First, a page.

November 15, 2017

Milan Kundera returns to Czech


To have your work published in your own country, your own language is an honor few(-ish) people receive. For the first time since it was written, The Book of Laughter and Forgetting, the fourth book by renowned Czech writer and sharp critic of Eastern Bloc Communism Milan Kundera, will be published in the Czech Republic, in his native Czech.

According to Howard Amos at the Calvert Journal—an online publication that reports on the contemporary literary and artistic scenes of the “New East”—Europe, the Balkans, Russia, and Central Asia–the Brno-based literary press Atlantis will release the book in Czech this month.

Kundera is best known for his 1984 novel The Unbearable Lightness of Being, which followed two couples during the years around the Prague Spring in 1968. Kundera’s always been attracted to the metaphysical and interpersonal in his work, with a prominent strain of political thinking, as well. His first few novels were vehement critiques of the Soviet-dominated Communist Party of Czechoslovakia, from which Kundera was expelled on several occasions for “anti-party activities.” The Book of Laughter and Forgetting is a moving and imaginative novel that questions the role of memory in relation to the political machinations within a society, as well as within an individual person.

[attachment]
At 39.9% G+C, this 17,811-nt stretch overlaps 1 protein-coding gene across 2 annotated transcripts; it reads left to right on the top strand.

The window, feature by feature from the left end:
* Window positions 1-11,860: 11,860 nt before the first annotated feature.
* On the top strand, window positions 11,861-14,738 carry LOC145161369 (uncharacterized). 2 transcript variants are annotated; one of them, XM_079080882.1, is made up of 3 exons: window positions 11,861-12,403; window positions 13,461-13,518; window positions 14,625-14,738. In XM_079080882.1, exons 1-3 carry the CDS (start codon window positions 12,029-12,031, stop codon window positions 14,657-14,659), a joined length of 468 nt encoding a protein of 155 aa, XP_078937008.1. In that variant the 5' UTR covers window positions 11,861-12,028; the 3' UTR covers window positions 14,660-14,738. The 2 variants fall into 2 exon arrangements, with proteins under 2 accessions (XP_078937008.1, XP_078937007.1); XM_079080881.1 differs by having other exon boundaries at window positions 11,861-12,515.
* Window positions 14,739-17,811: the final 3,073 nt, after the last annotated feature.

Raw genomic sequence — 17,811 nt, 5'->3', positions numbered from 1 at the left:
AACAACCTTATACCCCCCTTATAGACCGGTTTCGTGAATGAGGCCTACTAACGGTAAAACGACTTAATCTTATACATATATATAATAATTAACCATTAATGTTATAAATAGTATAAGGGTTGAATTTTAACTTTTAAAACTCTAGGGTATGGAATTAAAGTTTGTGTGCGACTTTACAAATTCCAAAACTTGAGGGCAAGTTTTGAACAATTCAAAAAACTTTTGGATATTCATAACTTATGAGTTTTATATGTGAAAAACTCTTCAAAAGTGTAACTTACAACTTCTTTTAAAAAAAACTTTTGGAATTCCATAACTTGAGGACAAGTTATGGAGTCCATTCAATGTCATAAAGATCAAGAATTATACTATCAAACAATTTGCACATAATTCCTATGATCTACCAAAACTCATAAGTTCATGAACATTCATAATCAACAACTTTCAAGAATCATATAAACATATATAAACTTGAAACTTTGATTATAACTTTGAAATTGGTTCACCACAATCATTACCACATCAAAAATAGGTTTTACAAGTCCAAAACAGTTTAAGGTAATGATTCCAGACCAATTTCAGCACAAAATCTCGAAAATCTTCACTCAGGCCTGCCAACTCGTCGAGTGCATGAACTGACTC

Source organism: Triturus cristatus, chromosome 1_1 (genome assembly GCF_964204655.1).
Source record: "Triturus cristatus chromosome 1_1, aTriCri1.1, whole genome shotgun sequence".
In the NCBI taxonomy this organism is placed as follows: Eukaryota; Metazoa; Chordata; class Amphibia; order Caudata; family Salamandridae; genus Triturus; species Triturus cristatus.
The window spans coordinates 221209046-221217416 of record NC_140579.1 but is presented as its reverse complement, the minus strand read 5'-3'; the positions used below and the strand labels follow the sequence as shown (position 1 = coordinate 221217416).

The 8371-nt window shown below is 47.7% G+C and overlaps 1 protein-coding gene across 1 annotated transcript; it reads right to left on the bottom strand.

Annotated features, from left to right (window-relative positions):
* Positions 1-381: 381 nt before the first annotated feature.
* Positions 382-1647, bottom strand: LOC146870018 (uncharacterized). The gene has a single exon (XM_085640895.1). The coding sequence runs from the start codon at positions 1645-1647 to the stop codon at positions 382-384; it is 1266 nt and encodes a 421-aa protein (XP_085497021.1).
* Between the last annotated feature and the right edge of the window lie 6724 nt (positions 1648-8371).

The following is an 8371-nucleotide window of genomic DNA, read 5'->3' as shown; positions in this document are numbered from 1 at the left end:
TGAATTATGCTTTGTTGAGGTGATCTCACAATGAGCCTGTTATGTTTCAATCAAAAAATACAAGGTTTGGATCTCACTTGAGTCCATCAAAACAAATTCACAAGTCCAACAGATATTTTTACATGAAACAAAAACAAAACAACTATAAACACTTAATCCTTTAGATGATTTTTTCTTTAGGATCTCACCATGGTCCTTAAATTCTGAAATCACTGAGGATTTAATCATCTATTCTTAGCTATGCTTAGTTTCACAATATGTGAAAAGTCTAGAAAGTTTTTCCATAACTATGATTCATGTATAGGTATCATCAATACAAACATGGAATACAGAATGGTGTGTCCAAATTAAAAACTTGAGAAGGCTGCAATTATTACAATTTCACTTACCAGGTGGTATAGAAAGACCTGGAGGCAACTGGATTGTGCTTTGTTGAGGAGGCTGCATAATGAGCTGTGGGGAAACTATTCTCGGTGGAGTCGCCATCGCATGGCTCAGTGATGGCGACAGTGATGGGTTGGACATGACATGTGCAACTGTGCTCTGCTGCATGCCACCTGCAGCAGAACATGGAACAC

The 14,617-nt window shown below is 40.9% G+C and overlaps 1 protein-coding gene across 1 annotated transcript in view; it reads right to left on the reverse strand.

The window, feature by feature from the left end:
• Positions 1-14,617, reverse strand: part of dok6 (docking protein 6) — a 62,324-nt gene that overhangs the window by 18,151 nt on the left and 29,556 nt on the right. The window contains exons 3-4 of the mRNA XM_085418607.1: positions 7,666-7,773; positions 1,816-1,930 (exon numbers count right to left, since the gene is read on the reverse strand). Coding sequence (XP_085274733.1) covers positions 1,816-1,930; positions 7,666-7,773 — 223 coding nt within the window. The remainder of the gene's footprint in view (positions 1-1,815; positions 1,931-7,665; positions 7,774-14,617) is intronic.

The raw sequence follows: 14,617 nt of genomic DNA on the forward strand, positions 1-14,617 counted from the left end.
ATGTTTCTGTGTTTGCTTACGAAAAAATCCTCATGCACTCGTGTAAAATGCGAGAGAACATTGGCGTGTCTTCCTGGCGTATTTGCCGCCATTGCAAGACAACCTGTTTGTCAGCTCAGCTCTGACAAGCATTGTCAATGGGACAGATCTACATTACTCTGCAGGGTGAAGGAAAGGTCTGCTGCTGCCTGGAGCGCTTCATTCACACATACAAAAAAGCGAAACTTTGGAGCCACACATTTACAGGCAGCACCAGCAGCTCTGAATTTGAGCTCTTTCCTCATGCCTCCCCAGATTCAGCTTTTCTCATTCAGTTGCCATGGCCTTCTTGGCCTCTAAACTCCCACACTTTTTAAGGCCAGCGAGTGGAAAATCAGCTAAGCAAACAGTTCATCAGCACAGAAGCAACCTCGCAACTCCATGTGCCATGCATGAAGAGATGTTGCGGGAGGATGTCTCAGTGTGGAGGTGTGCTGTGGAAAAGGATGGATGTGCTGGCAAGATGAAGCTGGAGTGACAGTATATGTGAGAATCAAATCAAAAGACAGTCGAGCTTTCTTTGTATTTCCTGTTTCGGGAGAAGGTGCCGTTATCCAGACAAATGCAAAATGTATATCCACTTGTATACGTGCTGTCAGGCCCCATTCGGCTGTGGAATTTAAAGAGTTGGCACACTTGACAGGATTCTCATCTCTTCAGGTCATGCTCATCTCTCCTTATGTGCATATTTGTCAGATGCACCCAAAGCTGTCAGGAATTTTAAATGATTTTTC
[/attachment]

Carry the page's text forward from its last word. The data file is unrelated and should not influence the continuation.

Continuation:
Since the mid-seventies, Kundera has called France his home; in retaliation for his expatration, Czechoslovakia revoked Kundera’s citizenship. He has written in French ever since.

This is what your signature might look like if you were Milan Kundera. You’re probably not, though.

Kundera’s relationship with his native country is both troubling and tellingly representative of the conflicts that shaped twentieth-century Europe. That chunk of land known as Eastern Europe endured turbulent ideologies throughout the 1900s. To be denied entry to the country of one’s upbringing, and recourse to one’s mother tongue, must be a wholly disturbing attack on free expression. While the Calvert Journal portrays that denial as self-imposed in Kundera’s case, there’s very little that trumps the psychological damage of knowing your own country is out to get you.

In the end, it seems, this is neither good nor bad news, but a reminder of the struggles many writers face in bringing their work to light in their own countries.



Alex Primiani is the associate director of publicity at Melville House.